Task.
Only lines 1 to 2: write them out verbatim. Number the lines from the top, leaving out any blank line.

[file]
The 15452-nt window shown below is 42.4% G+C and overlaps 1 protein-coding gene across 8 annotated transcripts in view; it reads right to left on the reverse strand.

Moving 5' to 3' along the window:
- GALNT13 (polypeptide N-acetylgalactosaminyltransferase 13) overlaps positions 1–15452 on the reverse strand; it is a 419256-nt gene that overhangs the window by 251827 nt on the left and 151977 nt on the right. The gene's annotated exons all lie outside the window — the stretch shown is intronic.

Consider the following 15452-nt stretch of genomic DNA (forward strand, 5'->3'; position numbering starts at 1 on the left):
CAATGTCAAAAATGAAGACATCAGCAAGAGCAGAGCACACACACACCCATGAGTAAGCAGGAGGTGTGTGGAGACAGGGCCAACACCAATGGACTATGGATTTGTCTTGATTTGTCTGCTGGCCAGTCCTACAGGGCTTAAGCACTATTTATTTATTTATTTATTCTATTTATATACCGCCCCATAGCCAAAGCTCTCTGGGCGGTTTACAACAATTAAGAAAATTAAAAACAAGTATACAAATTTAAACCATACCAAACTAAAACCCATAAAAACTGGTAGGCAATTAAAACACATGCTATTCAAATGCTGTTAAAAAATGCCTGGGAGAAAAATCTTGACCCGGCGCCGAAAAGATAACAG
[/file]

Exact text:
The 15452-nt window shown below is 42.4% G+C and overlaps 1 protein-coding gene across 8 annotated transcripts in view; it reads right to left on the reverse strand.

Moving 5' to 3' along the window: